An interesting debate on the purpose and "how" of steem communities.

5개월 전

I've been part of the @ocd community for a few weeks now and after I couldn't make a post using the [beta.steemit.com] page but could on steemit.com, I stopped using the community page to post content but rather used the main steemit webpage and linked back (at least I thought I did) using the hive-174578 tag.

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However, as you can see below comparing both pages, of my steemit profile on steemit.com and beta.steemit.com, the newer posts are not found on the beta.steemit.com page. Depending on how you view it, this might have also meant less viewership as the purpose of a community is to pull like minded individuals together who by definition will be more likely to view one another's content.

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beta.steemit version neweest post was 21 days ago!

Luckily, @focusnow has a great post on using steem communities, that solves this problem (infact I am using lessons from his post to create this post on beta.steemit.com) and I think almost any one new to steem or its communities will benefit from reading it.

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steemit.com newest post was 5 days ago.

@crypto.piotr also started a more general discussion on steem communities which I responded to and hope more people will do the same.

My thinking on steem communities is that they can be a great resource for organizing content available on the steem network while also allowing for more efficient curation. However, censoring who gets in or which content is seen should be a no-no. Yet the argument for preventing spam is also important. How do we avoid censorship while still allowing for organic and purposeful growth of the communities. Is the steem downvoting mechanism enough? Please read the posts and leave your own 2cents.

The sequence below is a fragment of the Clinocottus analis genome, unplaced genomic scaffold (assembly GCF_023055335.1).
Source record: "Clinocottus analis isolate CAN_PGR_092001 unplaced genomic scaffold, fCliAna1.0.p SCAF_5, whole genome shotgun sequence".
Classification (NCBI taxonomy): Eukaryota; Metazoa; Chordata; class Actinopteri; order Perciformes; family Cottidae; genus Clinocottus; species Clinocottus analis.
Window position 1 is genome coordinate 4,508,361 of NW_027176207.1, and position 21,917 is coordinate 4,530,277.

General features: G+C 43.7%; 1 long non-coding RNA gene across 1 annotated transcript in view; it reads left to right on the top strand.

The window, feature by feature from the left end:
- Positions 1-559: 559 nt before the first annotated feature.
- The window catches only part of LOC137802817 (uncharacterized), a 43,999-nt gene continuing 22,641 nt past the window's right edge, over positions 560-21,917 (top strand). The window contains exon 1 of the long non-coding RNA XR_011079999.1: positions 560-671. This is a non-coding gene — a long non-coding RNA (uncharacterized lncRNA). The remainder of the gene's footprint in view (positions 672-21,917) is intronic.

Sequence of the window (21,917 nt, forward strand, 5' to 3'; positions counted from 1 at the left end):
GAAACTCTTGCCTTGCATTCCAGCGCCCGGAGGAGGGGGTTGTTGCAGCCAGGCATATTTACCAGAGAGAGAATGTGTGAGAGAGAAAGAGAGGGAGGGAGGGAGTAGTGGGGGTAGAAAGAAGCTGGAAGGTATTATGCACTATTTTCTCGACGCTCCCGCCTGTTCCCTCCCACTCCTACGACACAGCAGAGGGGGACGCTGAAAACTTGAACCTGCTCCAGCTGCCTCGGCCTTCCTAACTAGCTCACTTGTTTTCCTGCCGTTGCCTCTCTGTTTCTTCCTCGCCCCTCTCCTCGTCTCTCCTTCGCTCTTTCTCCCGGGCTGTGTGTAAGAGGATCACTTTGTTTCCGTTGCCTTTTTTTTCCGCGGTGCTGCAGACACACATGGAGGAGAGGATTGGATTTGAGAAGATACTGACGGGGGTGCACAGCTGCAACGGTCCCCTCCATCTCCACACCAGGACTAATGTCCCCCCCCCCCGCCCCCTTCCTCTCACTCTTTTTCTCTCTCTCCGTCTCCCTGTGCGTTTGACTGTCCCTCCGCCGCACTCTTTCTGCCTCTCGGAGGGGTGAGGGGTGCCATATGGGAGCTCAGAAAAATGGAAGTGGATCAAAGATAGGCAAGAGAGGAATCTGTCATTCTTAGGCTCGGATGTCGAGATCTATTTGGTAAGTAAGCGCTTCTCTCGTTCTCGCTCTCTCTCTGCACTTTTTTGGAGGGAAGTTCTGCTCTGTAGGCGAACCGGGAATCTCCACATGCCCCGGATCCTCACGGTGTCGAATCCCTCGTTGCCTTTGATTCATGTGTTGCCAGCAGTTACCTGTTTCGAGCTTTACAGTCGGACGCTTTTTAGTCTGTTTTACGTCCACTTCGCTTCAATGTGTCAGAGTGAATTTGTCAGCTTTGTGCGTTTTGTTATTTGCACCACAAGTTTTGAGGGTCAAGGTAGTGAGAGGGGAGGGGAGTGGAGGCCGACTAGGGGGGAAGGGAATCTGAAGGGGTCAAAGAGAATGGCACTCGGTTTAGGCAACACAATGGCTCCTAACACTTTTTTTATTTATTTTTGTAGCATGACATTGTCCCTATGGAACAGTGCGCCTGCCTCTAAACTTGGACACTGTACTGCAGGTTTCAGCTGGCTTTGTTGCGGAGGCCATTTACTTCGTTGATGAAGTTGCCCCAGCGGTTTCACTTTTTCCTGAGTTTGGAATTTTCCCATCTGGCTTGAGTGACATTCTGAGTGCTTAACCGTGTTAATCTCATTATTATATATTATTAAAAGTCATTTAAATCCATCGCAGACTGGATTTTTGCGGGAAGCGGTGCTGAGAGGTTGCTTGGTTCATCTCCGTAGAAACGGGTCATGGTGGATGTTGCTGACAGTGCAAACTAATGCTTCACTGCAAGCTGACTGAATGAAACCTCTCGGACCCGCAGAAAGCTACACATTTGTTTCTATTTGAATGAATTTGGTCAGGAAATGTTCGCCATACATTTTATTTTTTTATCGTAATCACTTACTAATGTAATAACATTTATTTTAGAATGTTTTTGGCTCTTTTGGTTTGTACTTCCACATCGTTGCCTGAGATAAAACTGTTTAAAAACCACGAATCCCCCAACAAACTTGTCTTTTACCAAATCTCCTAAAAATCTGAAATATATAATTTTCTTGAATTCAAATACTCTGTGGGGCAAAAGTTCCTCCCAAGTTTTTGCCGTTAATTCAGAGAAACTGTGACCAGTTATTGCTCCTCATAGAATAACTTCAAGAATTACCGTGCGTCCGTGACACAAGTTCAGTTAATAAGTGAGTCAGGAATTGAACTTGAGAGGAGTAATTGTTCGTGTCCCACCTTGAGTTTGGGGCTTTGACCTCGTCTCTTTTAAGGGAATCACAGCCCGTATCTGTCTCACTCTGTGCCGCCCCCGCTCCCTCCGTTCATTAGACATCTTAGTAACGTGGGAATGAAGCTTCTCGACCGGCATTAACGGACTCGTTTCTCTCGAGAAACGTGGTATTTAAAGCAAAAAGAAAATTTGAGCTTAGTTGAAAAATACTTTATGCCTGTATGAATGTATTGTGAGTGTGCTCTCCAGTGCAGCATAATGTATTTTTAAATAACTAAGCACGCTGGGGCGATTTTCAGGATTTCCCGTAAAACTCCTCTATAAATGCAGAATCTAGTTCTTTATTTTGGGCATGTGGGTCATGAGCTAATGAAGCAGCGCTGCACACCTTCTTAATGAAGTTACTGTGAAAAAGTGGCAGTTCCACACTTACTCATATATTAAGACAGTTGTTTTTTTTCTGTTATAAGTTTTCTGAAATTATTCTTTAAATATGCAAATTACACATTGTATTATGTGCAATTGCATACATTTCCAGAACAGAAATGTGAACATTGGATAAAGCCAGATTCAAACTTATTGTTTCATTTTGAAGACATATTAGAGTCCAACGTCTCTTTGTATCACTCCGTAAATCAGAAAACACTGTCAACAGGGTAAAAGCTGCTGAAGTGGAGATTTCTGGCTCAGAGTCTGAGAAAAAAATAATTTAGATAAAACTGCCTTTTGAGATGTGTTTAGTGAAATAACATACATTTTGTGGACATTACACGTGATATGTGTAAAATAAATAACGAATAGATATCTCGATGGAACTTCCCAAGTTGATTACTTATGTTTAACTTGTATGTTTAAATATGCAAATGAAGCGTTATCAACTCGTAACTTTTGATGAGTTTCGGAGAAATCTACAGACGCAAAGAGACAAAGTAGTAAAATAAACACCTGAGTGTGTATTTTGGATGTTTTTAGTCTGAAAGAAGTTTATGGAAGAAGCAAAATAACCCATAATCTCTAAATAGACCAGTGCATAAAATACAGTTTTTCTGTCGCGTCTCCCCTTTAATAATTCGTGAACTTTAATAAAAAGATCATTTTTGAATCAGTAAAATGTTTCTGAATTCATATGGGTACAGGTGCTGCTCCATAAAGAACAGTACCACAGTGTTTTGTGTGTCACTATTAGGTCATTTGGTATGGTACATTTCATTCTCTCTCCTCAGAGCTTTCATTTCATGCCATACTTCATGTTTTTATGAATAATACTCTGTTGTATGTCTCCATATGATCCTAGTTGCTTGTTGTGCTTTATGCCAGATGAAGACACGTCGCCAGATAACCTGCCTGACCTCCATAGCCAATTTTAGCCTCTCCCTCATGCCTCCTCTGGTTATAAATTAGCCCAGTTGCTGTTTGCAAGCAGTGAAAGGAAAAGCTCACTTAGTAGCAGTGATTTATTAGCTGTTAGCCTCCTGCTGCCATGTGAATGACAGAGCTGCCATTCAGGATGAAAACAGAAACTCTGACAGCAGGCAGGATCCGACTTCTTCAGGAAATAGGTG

aiplusfinance.

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However, censoring who gets in or which content is seen should be a no-no.

I actually kinda disagree with this sentiment. I think it should be up to whoever created the community to determine which posts are allowed. Much like how subreddits on Reddit currently work.

That way, me and a group of mods can control my niche community the way I want to. If you or anyone else don't like how I moderate, you're able to form your own community under your own rules.

Truth be told, I'm not anti-censorship. I'm anti-establishment-censorship, as in, I don't like it when large powerful faceless organizations believe they should censor public discourse. But, when it comes down to the people choosing what they want to see & filtering things out in their own spaces, I'm for that. That's how we get diverse & varied content across a decentralized network.

( For example, I like to keep my communities rather open & censorship-free. But I also support those who want more regulated areas, or those who want spaces to stick to particular topics, etc. )

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I see your point on this and I also see the gray line you are walking - I want to dictate who enters my house but I really have no right to dictate who uses public spaces. The challenge however is where you place communities on steemit - your (owner of the community) house or a public space. My intuition is that it is neither but somewhere in between which is why this is both an interesting and complicated debate at the same time. It will be great to hear other views on this. @acidyo?

Right, we have upvoted and resteemed your post to thousand followers.. Thank you so much to choose @puncakbukit as witness and curator.

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